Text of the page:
Stoicism, Politics and Literature in the Age of Milton: War and Peace Reconciled

Front Cover
Cambridge University Press, Aug 28, 1998 - Literary Criticism - 174 pages
0 Reviews
This 1998 book offers an examination of key seventeenth-century writers in the context of their common interest in the republican, libertarian and oppositional potential of the philosophical tradition of Stoicism. The Stoic ethos embraced several paradoxical moral and political concepts, notably 'constancy' accompanied by a fascination with violence, 'indifference' that mirrors extremities of anger and 'retirement' that involves quests for honour and authority. Indeed, Stoicism in England involved not actual withdrawal from society but an intense kind of literacy - reading and writing focused on Seneca, Tacitus, Lucan and Lipsius as they could be seen to comment on contemporary political situations and ideological problems. Through subtly nuanced close readings of Marvell, Katherine Philips and Milton, Andrew Shifflet shows that these writers had more in common than previous philosophical, political and aesthetic categories have allowed, both in their keen Stoic interests and in the struggle to wrest this tradition from absolutist interpretations.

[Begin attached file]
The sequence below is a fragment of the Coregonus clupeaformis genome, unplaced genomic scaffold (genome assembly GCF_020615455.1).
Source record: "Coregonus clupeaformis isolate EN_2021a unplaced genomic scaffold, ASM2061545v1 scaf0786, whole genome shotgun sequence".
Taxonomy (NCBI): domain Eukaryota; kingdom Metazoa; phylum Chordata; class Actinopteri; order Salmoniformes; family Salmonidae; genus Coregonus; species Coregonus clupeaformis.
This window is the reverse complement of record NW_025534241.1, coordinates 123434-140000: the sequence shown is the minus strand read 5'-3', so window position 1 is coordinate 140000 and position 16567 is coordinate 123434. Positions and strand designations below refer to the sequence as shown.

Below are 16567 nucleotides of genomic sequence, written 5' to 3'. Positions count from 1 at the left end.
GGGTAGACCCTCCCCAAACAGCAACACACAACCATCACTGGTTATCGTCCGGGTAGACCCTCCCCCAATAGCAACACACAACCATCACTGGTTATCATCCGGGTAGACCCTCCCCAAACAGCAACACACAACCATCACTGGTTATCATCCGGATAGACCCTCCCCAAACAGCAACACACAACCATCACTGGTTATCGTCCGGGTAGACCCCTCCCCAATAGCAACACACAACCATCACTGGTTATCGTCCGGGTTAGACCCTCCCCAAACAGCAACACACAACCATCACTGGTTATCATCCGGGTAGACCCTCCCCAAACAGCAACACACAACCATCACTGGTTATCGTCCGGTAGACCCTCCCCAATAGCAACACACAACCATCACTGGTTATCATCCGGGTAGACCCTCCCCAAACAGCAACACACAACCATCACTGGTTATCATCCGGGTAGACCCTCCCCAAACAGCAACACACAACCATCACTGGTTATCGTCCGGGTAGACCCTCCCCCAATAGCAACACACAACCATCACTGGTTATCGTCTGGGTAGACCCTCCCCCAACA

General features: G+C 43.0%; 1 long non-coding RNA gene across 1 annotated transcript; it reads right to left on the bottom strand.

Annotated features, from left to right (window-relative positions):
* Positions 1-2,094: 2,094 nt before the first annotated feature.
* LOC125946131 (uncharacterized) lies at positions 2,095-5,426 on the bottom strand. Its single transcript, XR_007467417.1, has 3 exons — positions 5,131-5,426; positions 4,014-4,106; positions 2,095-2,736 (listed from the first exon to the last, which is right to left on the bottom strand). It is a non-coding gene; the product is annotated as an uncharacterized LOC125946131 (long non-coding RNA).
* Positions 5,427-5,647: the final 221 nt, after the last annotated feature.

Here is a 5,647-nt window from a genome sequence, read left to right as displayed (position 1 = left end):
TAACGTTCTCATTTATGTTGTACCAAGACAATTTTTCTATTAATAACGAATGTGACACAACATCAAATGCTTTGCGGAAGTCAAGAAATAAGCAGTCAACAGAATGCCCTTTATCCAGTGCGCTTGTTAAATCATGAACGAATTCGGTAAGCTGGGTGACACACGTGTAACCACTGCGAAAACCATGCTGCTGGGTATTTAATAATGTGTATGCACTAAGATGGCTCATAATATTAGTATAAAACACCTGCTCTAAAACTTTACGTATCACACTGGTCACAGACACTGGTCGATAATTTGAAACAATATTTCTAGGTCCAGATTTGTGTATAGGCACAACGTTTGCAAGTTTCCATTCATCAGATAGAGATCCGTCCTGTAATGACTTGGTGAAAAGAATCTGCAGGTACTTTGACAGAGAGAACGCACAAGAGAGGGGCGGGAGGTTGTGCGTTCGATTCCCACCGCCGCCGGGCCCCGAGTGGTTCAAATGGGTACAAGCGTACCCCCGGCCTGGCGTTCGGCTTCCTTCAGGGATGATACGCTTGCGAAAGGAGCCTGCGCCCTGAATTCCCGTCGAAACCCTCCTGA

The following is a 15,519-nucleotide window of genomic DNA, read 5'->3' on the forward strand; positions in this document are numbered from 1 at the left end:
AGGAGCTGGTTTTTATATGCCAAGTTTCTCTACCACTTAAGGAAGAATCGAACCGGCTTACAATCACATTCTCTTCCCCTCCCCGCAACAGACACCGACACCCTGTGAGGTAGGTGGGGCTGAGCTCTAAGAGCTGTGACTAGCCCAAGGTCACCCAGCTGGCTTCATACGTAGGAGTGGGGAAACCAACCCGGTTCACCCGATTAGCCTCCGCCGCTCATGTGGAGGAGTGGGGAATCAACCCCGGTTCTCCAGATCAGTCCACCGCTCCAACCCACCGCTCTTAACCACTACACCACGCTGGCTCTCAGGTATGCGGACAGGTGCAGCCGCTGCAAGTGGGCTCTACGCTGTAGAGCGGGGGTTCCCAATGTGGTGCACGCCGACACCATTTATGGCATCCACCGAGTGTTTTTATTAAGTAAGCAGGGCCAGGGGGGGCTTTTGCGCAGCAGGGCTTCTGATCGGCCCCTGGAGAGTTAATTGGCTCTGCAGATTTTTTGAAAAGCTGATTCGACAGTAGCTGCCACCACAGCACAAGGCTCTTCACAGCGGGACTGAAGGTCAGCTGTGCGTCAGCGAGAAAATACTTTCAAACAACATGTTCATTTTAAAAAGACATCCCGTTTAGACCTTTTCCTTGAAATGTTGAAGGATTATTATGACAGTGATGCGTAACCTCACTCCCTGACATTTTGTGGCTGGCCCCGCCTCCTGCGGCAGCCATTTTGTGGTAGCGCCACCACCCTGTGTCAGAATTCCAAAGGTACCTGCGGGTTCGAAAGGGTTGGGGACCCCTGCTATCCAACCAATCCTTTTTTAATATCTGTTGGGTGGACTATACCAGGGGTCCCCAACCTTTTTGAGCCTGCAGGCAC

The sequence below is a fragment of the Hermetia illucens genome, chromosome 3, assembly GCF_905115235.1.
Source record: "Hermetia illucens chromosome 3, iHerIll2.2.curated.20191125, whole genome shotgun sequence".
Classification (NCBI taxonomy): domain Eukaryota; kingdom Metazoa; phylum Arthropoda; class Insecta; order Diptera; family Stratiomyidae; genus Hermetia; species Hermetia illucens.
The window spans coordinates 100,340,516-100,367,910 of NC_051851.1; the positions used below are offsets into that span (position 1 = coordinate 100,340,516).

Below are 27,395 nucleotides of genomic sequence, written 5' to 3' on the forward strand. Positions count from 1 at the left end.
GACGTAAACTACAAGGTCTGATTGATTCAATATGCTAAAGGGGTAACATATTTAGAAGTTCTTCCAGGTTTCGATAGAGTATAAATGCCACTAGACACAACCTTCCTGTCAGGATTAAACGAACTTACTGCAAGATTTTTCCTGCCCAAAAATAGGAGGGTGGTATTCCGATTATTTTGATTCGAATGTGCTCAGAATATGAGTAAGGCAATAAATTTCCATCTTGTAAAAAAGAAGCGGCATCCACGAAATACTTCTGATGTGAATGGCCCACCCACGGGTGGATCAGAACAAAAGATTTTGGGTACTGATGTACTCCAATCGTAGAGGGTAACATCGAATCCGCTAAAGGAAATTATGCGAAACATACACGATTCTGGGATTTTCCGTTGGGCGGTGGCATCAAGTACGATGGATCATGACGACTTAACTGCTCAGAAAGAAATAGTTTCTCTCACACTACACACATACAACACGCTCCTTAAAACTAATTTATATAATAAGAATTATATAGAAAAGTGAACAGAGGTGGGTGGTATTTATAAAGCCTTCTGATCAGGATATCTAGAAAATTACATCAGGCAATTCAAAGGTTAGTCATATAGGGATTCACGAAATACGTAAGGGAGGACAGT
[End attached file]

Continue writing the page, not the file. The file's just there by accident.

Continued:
What people are saying - Write a review

We haven't found any reviews in the usual places.

References to this book

All Book Search results »

About the author (1998)

Shifflett-University of South Carolina

Bibliographic information